What leads gamers to join one guild in a massively multiplayer game or one clan in an online shooter over another guild or clan? Why do you post on the gaming messageboard that you do as opposed to one of the other countless alternate ones? And once you’re in a group, what kind of things make you leave?
Industrial-organizational psychologists, who use the tropes of psychology to study people in the world of organizations and work, ((Hey, I’m one of them guys!)) have come up with a lot of theories on why people choose to work for one company over another, why they leave, and how those things affect the “culture” of the place –the shared understanding of what is expected and rewarded within that group. Some of these models lay more credit at the feet of organizational structures, and some credit the environment. But another view known as the Attraction-Selection-Attrition (ASA) model, ((Schneider, B. (1987). The people make the place. Personnel Psychology, 40, 437-453.)) ((Schneider, B., et al. (1995). The ASA Framework: An Update. Personnel Psychology, 48, 747-761.)) says that it’s the people that determine the culture of whatever organization you’re looking at, be it guild, clan, messageboard, or mod team.
In brief, ASA says that it’s the people in the group that define the culture ((it also acknowledges the disproportional weight of the organization’s founders in determining culture, but that’s another article)) , not just the environment, structure, or rules of the game. It does this through a three-step cycle:
- New members are attracted to the group by what they perceive to be similarity in values, goals, and interests
- When petitions are made for membership, the gatekeepers in the organization select would-be members based on who is most similar to them
- Attrition happens when people who don’t fit in so neatly after all find better things to do than hang out and deal with the guild drama
This isn’t exactly mind blowing, but it has implications if you think it through. One being that it explains the three-pronged mechanism by which cohesive, like-minded groups of people develop over time. People that are at odds with the culture within the guild or clan tend not to want to be a part of it. And if they do, they tend not to be selected for membership. And if that happens, they tend to rage quit over time.
For example, back when I was playing lots of Team Fortress 2 I hung out a lot with guys from a website called “Portal of Evil.” These were guys who ran goofy game mods, played on experimental and occasionally awful maps, and who broadcasted obnoxious music and trash talk over allchat. I played with them regularly because I thought all of this was hilarious and fun. But if hadn’t wanted my Engineer wearing a jaunty party hat or couldn’t tolerate hearing “Baby Got Back” on allchat FOR THE FIFTIETH TIME THAT NIGHT, I would have found someone else to play with or been mocked for complaining.
Likewise, guilds in massively multiplayer games are sometimes interesting in how they evaluate petitions for membership. A friend of mine who wanted to join a hardcore raiding guild in World of Warcraft once described this process as an audition where he was grilled about his play style and history, his character build, his equipment, and how many hours a week he was willing to devote to to the guild. He was then taken along on an actual raid where the guild’s recruiter used UI mods to track his performance in the game along very strict measures to see if he could properly play his role. In the industrial-organizational psychology parlance, we call that kind of thing a job interview and a work sample test. It’s exactly the kind of thing that the “S” part of the ASA model describes. (And if you, dear and handsome reader, have personal experience with this kind of thing, I’d love to hear about it in the comments section.)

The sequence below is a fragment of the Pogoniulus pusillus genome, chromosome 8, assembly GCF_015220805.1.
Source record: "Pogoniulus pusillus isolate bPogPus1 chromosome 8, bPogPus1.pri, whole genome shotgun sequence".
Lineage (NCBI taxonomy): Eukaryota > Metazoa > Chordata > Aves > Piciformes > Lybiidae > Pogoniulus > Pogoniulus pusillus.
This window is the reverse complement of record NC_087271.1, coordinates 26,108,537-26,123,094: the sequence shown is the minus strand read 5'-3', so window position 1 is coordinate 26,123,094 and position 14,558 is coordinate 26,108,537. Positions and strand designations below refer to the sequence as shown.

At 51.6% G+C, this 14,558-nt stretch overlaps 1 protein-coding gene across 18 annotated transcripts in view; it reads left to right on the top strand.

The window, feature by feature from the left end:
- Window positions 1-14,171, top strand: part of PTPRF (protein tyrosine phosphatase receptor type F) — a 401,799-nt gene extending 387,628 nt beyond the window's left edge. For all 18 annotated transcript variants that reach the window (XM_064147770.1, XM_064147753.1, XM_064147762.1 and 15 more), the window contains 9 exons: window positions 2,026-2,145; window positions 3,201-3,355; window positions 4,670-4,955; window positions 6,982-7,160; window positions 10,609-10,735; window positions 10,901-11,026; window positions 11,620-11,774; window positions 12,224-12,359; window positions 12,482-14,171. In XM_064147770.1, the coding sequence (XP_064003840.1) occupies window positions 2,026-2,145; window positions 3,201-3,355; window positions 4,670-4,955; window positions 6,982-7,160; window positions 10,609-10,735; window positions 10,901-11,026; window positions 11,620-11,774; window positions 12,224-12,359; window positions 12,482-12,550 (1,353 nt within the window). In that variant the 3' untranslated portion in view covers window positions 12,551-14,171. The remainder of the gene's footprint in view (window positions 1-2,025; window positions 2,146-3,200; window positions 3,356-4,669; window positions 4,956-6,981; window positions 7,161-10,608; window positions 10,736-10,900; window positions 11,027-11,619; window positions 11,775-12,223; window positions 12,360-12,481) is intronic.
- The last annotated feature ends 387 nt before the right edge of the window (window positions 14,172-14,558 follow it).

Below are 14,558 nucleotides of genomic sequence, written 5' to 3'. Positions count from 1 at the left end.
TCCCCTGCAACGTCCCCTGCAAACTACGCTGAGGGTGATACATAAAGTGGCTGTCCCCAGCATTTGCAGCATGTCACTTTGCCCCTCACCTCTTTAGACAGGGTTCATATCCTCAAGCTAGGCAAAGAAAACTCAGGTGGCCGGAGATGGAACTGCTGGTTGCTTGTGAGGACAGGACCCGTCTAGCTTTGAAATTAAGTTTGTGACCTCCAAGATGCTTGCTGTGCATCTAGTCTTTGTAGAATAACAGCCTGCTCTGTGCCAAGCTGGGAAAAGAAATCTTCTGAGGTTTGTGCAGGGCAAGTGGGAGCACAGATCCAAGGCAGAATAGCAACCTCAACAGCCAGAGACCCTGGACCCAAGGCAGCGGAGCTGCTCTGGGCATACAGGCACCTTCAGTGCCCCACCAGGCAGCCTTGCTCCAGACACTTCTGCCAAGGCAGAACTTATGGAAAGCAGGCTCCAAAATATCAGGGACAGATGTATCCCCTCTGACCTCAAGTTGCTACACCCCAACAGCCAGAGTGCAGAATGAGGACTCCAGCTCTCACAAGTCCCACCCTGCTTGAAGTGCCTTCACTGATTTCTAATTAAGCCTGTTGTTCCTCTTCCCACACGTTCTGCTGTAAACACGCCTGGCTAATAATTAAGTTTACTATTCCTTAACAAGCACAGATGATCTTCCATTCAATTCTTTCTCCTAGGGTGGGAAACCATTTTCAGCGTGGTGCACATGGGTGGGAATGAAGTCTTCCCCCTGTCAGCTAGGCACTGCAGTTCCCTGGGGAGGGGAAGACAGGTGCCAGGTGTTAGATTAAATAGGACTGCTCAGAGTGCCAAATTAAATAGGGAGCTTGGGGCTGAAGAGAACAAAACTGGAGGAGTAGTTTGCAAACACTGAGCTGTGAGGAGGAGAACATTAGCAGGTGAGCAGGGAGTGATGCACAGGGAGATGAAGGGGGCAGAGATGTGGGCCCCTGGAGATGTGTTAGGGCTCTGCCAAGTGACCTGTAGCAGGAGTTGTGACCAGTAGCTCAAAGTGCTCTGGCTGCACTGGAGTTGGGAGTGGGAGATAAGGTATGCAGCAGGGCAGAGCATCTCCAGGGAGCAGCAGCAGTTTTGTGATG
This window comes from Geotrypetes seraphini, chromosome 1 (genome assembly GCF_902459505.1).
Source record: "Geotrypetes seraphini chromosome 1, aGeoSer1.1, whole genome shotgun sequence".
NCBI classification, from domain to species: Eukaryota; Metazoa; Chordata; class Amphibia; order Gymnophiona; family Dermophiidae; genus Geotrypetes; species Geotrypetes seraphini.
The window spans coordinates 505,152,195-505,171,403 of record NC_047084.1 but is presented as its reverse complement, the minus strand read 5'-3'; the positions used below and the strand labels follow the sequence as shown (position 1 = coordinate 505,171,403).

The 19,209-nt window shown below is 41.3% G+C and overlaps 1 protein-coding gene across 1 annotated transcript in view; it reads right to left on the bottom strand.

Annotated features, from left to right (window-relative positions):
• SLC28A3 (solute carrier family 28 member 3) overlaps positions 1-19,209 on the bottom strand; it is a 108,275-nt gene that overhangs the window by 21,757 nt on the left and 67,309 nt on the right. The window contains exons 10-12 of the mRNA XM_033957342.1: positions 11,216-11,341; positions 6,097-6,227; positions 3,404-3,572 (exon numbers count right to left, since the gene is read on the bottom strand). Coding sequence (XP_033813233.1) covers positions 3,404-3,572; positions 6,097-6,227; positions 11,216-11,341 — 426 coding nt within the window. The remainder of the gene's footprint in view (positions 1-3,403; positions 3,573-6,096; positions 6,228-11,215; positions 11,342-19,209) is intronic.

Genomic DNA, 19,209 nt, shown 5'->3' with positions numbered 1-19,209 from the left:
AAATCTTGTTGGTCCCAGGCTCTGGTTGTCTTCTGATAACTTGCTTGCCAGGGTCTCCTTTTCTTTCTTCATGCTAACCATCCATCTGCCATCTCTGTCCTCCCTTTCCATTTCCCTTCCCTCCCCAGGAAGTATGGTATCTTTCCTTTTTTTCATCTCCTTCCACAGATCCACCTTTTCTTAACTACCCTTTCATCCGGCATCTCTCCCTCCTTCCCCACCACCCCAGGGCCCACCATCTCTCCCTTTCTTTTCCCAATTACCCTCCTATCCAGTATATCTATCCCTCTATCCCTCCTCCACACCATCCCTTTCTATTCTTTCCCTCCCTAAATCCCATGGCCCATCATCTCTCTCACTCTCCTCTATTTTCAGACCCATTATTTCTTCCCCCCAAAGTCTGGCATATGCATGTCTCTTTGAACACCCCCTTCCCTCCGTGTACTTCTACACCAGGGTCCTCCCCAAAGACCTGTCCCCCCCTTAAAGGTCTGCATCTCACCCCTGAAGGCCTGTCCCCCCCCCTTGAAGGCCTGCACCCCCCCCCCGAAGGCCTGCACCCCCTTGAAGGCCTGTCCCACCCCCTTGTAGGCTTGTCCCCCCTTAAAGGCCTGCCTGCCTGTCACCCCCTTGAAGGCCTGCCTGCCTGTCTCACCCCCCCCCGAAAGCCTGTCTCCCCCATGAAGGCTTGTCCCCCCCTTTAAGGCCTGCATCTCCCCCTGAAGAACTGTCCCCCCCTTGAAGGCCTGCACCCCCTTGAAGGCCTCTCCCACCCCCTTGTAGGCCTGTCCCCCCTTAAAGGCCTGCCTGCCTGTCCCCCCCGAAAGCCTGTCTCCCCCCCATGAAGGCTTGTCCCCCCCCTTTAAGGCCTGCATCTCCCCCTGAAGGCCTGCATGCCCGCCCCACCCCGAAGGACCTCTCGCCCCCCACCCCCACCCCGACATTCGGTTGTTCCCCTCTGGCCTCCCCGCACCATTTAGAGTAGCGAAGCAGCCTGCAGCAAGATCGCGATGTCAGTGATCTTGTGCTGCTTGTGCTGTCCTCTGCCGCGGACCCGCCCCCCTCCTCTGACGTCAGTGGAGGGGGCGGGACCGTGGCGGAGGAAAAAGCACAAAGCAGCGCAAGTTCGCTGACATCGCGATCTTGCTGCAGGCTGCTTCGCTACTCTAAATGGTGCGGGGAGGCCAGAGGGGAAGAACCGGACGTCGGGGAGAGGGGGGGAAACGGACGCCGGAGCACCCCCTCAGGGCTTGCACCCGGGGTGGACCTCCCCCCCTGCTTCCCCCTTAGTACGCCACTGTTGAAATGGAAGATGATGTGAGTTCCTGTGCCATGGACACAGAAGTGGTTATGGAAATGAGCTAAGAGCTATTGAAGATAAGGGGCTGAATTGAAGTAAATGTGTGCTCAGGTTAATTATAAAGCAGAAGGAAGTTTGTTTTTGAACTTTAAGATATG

What’s even more interesting to me is to consider is how game designers and community managers might use something like this model to guide their efforts if community is a big part of their game.
First, the ASA model points to providing players with tools that they can use to communicate their goals, values, and desires to each other. Allowing players to formulate and share a charter that signals these things would be great, as would communication channels like messageboards and private chat to which prospective members could be invited to eavesdrop. Statistics about guild/clan activities could also provide a strong signal –things like rankings, achievement counts, manhours played, headcount, or other metrics could be invaluable to people shopping for a group to become part of.
And this information works both ways –people who aren’t as into PvP combat could self-select out of the process while those who are will find it easier to find guildies who share those values. Heck, what if you borrowed another idea from the world of Industrial-organizational psychology and allowed players to submit anonymous responses to standardized surveys asking about what values their guild or clan holds? “On a scale of 1 to 5, my guild is forgiving of people who miss scheduled events.” Useful.
Game developers might also want to provide tools that team leaders can use to evaluate potential members. Gameplay stats and standardized application blanks could be really useful, as could be information on complaints filed against that person by other players. If you provide a useful tool, players won’t have to rely on third-party tools. Or maybe THAT IS your plan, and you can facilitate it by providing data and APIs upon which players can build.
The point is that both current and potential group members are going to be looking for information about those shared expectations (i.e., organizational culture) in order to make decisions about each point in the Attraction-Selection-Attrition cycle. To the extent that a game or a service outside of a game facilitates that, people will find it useful.